What was needed then, and what is needed now, is not a simple answer but it is not an extraordinarily complex one either. The United States and its allies should impose a no-fly zone over Syria. Such an imposition is not without risk, to be sure. But, if we want to remove the Assad regimes principal advantage in Syria's civil war, and curtail the influence of Russia as well, a no-fly zone would eliminate the ability of Syrian planes to drop chemical bombs and of helicopter gunships to attack the forces trying to topple Assad.

There will be no peace in Syria so long as Assad is in power. America has no appetite for ground troops on a scale used in Iraq to topple the regime of Assad's longtime Ba'athist ally Saddam Hussein. (Had we deployed a no-fly zone in Iraq after the first Gulf War, hundreds of thousands of Shiite and Kurd civilians might still be alive.) The civil war in Syria is a war in which it is very hard to imagine a U.S. intervention would be helpful and easy to imagine ways in which it would do more harm than good. But, a no-fly zone would rob Assad of his principal asset, control of the skies, and it is a thing worth doing. It might give the opposition a chance to topple his regime.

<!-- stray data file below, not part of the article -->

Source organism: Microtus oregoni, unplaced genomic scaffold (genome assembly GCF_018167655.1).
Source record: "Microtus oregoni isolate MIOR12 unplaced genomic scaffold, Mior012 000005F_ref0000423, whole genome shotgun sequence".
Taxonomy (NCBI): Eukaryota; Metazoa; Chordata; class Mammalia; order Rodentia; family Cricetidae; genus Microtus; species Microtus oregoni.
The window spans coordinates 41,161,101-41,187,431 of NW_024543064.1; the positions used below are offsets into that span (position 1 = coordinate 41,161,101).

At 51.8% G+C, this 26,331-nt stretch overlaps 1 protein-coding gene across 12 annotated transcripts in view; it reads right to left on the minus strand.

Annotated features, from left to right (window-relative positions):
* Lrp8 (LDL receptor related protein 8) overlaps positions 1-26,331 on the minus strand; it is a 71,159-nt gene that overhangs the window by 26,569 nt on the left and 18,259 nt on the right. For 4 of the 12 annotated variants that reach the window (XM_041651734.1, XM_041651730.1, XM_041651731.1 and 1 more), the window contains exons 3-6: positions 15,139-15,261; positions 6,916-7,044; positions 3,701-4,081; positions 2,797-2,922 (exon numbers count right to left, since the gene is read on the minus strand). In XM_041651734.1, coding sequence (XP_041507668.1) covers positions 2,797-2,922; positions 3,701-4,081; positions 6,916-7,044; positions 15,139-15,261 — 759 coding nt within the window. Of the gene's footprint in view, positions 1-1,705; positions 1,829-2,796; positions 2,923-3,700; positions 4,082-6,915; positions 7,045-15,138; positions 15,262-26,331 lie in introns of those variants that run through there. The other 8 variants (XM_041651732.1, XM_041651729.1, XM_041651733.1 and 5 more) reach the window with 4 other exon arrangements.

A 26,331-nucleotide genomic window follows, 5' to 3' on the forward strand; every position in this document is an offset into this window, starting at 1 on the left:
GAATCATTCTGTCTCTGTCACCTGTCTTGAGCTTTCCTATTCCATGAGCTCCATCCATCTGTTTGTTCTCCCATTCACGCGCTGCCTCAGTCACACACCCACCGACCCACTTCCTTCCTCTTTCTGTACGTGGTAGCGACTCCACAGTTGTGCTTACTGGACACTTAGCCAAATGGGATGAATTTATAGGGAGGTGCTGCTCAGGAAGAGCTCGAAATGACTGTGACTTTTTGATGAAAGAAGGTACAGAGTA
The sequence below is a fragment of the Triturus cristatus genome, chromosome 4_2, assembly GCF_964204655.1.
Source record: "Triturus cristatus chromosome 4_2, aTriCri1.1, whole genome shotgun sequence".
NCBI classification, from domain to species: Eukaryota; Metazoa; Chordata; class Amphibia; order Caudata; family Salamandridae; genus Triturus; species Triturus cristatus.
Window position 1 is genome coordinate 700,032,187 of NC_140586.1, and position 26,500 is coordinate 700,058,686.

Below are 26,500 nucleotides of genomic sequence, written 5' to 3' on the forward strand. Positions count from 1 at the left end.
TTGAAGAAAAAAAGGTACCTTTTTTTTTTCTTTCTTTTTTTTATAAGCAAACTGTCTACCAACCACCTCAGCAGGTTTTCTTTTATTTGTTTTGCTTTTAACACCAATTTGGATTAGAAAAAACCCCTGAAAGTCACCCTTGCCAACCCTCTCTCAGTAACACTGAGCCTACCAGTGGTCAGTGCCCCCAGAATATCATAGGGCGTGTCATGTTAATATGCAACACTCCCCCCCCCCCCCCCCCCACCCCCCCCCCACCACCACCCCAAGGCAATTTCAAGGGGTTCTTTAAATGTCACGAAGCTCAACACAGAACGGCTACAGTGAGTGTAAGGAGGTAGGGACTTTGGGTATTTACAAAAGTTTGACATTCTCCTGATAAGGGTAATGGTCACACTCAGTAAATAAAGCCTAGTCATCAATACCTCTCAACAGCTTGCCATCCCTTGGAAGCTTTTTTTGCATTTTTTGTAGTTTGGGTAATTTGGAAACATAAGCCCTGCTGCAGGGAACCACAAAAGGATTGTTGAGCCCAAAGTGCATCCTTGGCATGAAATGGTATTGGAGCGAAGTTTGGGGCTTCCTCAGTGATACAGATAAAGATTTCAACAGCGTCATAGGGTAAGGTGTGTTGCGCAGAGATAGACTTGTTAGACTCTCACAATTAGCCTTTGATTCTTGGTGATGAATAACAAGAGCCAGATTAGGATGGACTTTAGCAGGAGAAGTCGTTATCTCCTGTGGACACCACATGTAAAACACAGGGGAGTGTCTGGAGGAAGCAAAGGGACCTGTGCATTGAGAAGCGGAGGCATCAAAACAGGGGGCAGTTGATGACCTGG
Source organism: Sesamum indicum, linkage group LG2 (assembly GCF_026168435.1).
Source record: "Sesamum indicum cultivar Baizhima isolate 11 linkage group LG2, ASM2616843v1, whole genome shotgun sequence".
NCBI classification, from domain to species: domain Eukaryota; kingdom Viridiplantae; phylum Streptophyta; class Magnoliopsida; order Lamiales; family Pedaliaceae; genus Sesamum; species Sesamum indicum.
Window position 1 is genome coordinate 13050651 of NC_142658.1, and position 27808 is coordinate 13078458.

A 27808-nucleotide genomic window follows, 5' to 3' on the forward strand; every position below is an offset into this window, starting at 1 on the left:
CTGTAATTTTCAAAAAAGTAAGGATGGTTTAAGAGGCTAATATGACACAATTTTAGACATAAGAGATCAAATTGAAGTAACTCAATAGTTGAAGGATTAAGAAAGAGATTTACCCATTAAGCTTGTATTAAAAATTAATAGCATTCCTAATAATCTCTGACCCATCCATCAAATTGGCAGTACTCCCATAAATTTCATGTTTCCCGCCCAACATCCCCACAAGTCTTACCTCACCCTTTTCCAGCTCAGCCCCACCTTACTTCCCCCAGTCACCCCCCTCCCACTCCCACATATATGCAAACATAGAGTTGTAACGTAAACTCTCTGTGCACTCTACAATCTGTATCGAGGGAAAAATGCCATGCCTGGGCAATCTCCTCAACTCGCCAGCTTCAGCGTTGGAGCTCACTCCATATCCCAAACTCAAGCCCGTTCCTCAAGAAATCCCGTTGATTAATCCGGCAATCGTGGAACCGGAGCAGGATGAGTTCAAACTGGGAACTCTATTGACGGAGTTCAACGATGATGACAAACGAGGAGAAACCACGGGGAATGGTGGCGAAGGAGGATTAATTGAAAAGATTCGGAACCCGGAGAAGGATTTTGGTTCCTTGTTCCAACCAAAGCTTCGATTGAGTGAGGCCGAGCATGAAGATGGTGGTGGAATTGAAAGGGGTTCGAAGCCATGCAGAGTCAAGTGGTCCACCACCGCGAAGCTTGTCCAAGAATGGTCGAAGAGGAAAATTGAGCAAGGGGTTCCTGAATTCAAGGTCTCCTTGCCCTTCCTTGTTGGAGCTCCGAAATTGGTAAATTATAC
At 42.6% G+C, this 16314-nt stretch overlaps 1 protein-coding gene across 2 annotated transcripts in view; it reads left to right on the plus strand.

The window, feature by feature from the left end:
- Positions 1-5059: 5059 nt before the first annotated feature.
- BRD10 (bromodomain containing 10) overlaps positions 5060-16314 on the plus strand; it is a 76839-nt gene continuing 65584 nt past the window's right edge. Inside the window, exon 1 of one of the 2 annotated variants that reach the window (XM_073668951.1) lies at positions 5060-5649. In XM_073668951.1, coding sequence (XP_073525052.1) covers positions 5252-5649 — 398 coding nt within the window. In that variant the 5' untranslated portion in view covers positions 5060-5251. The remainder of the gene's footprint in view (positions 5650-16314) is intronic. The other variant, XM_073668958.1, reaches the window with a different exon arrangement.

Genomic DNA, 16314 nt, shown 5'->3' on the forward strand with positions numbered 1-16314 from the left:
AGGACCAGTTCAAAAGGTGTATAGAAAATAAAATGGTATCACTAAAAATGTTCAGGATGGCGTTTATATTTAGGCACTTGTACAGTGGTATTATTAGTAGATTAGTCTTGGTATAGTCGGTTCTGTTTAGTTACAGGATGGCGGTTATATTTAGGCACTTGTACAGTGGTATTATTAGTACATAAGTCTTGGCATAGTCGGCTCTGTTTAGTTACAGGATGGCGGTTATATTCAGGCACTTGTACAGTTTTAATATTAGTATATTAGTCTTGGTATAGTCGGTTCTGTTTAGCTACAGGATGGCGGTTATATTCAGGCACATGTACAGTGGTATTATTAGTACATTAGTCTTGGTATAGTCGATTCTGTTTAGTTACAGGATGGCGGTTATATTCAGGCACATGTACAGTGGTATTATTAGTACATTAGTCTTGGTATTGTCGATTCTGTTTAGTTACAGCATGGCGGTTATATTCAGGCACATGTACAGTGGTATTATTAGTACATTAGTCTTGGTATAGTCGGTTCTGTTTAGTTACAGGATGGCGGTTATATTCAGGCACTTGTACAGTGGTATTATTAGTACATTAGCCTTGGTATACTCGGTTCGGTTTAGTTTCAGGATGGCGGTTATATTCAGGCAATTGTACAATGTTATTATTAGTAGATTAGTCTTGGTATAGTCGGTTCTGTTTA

It is not clear Trump thinks in such terms. It is not clear that he understands the complexity of this, or most, situations, from health care to foreign policy. We do know that he placed a bust of Winston Churchill in the Oval Office soon after his inauguration. I am sure he admires Churchill's pugnacity, and knows little about Churchill's long history in virtually every sphere of government before he became Prime Minister. Be that as it may, I would commend these words of Churchill's, written at the time of the Munich tragedy, to our president as he thinks about the relationship of moral responsibility and personal empathy to political leadership, not because I agree with them entirely, but because they underscore the gravitas of such leadership: